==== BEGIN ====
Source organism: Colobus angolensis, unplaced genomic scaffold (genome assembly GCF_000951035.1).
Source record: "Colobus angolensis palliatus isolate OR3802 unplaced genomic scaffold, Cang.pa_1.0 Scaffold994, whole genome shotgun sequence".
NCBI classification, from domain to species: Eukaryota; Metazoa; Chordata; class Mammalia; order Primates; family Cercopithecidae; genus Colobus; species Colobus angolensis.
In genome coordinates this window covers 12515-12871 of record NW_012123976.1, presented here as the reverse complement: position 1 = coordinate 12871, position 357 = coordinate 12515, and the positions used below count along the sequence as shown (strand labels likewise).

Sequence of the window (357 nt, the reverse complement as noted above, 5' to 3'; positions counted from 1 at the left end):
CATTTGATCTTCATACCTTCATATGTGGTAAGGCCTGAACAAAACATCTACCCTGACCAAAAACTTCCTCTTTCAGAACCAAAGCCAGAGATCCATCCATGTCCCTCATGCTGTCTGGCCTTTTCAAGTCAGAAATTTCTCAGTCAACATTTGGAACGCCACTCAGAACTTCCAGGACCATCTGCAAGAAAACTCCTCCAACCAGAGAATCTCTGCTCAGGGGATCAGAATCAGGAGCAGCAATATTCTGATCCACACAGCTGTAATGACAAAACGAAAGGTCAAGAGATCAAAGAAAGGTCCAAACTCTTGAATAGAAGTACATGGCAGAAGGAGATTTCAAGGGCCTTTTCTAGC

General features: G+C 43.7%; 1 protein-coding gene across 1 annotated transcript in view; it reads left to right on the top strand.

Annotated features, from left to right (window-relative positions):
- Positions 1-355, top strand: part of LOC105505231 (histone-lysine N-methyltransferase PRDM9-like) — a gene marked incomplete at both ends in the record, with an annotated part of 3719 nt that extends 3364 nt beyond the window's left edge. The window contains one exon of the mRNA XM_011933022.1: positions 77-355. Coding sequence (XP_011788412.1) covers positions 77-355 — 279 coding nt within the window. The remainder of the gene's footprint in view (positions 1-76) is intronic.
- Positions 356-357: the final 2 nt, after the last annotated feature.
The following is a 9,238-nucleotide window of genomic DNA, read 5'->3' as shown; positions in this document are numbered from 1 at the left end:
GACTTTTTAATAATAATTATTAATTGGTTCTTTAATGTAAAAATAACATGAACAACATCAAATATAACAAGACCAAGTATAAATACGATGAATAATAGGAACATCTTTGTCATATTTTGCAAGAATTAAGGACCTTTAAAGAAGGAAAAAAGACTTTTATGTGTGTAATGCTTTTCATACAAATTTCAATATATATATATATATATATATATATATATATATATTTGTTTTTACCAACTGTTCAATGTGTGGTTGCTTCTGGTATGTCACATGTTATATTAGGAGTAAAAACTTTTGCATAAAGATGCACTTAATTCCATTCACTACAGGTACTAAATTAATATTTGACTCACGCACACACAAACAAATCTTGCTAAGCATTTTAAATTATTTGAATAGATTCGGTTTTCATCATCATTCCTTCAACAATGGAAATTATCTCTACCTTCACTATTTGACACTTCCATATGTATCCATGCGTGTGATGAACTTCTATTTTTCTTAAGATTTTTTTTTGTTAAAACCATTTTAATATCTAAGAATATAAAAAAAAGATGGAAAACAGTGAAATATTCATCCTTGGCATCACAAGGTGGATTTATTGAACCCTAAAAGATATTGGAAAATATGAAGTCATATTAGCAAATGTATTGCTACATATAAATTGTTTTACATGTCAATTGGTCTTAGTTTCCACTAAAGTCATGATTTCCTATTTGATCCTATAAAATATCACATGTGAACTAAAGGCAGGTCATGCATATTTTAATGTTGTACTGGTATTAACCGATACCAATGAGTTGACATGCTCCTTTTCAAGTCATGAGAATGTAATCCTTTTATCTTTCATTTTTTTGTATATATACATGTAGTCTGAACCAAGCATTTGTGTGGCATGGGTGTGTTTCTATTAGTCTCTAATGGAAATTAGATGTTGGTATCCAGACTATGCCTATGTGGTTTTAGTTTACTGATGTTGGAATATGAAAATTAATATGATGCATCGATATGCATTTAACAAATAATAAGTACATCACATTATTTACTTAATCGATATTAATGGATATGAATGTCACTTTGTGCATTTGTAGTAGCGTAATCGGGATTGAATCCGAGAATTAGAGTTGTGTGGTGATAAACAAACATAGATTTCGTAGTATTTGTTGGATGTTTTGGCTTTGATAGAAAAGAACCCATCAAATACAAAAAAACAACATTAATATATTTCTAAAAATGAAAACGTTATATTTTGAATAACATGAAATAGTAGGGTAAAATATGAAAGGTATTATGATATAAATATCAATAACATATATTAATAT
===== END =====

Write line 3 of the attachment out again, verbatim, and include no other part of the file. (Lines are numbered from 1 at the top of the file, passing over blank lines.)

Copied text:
NCBI classification, from domain to species: Eukaryota; Metazoa; Chordata; class Mammalia; order Primates; family Cercopithecidae; genus Colobus; species Colobus angolensis.